When Dallas and Fort Worth Were the Music Capitals of Texas

Before Austin became the 'live music capital,' they were rocking & rolling in DFW

Delbert McClinton and Elvis Costello in <i>When Dallas Rocked</i>
Delbert McClinton and Elvis Costello in When Dallas Rocked

"Make no mistake about it, Los Angeles and New York were the kings of the music business in the Seventies," Kirby Warnock narrates in his documentary When Dallas Rocked. "They were where you went to sign a record deal and get discovered, but Dallas is where you went if you wanted to sell records."

Warnock's hourlong doc testifies that before Austin became known as the live music capital of the world, another Texas city, 182 miles to the north, was an epicenter for radio, records, and the blues.

Dallas' FM airwaves championed the sounds of underground rock & roll in the early Seventies with influential radio rebel KZEW – "The Zoo" – turning the impressionable Texas youth into "Zoo Freaks" with its free-form format and eccentric radio personalities, such as John Rody, who, in the documentary, characterizes KZEW as "evangelists of lifestyle" and recalls the time he ordered listeners to mail their marijuana to the station for testing. Along with hosting massive, free concerts, the countercultural station had a hand in breaking big artists, notably Peter Frampton, whose "Do You Feel Like We Do" had been made a regional hit by the ZEW-keepers long before Frampton Comes Alive was even released.

If prominent radio airplay wasn't enough to bring the big touring acts to Dallas in the Seventies, the insistence of record labels was. Warnock's film asserts that Dallas was the Southwest distribution hub for all the major record companies, and thus music retail was booming in the Big D, where artists like the Blackhearts and the Cars regularly made in-store appearances.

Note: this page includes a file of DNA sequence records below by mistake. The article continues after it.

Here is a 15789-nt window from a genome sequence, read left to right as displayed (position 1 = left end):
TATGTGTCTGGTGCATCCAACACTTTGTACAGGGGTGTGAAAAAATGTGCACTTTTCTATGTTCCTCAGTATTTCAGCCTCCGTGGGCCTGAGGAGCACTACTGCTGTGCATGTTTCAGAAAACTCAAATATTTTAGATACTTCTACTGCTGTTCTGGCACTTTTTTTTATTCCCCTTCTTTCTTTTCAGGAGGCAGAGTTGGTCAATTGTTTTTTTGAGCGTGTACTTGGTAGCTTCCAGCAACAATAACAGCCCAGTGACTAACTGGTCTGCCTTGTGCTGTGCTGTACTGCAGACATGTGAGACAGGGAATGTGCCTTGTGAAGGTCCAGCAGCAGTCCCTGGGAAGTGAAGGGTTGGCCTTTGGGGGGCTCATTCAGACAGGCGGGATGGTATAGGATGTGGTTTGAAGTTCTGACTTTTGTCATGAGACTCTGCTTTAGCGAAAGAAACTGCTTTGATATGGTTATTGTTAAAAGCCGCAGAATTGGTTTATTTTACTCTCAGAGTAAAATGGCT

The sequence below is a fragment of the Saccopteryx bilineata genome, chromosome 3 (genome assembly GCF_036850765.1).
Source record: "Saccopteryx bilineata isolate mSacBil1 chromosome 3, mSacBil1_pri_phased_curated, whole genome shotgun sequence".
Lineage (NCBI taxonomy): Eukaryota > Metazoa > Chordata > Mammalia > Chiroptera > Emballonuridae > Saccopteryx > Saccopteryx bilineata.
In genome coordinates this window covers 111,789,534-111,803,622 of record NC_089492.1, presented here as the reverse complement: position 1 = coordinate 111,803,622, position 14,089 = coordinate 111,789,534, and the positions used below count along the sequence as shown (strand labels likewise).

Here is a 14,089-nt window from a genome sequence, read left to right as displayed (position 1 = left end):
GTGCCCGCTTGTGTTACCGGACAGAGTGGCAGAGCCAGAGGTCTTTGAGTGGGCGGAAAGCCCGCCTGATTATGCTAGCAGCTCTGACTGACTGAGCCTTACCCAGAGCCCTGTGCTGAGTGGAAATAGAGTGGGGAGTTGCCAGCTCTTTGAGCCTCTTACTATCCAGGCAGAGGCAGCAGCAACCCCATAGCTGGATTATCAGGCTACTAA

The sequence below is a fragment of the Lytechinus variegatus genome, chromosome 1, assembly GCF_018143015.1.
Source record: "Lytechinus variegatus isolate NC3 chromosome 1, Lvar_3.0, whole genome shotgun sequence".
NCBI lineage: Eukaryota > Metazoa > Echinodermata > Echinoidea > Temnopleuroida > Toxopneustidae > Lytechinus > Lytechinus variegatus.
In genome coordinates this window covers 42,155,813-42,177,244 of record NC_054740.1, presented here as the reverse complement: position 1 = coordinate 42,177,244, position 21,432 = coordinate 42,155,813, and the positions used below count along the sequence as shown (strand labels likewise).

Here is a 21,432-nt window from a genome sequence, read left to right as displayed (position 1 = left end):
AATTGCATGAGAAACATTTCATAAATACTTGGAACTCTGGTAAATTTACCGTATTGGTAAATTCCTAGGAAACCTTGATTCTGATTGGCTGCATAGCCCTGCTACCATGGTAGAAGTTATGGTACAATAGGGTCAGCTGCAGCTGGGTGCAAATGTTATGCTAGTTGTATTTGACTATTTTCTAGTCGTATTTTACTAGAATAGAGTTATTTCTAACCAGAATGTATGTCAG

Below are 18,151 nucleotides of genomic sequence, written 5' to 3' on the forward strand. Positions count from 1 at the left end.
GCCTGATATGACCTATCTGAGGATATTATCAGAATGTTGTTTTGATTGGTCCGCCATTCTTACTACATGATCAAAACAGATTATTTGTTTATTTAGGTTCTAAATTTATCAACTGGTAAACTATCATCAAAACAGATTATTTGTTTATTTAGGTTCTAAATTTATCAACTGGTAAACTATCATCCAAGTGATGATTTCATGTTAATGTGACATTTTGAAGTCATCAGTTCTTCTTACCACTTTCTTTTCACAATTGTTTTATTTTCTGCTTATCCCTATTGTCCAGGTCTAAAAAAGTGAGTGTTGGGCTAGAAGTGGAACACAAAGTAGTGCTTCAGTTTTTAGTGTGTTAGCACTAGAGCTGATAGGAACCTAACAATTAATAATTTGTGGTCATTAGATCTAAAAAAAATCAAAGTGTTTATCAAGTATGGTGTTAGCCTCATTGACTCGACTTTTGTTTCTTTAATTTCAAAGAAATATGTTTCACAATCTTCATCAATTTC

When Dallas and Fort Worth Were the Music Capitals of Texas

Warnock, a former editor at regional rock rag Buddy magazine, also points to the prominence of the Dallas blues scene, which had a godfather in legend Freddie King and future stars in natives Jimmie and Stevie Ray Vaughan, all playing at clubs like Mother Blues.

Actor Stephen Tobolowsky (who, to this day, remains best-recognized as Ned Ryerson in Groundhog Day), appears in When Dallas Rocked to recount the time his high school folk group, Cast of Thousands, enlisted the younger Vaughan to record guitar leads on their LP, entitled A New Hi. It was the teenage guitarist's first recording session.

"I felt a sense of urgency in making the film because two of the guys I wanted to interview were dead," Warnock told the Chronicle, referring to local blues legend Bugs Henderson and Buddy founder Stoney Burns. "I was afraid that the whole history of what happened there was going to die with all the people who were there if I didn't record it."

When Dallas Rocked premiered late last year to a sold-out crowd at Dallas' famous Texas Theatre. For its first Austin screening this Sunday, the film plays as part of a double feature with Giles McCrary's You Must Be Weird or You Wouldn't Be Here. McCrary's film documents the legendary Fort Worth club known as the Cellar.

"I'm excited to show the movie in Austin because everyone knows it's the center of music, but Dallas' history remains something most people aren't aware of," Warnock said. "I have to give credit to Austin. At least you claimed your music history. We never really claimed it in Dallas. We just let it go."


Antone's Records hosts a double feature of When Dallas Rocked and You Must Be Weird or You Wouldn't Be Here at Tom's Tabooley on Sunday, May 25, 6pm. Admission is free, but seating is limited.

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KEYWORDS FOR THIS STORY

DFW music scene, You Must Be Weird or You Wouldn't Be Here, Kirby Warnock, Giles McCrary, KZEW, John Rody, Stephen Tobolowsky, Buddy magazine

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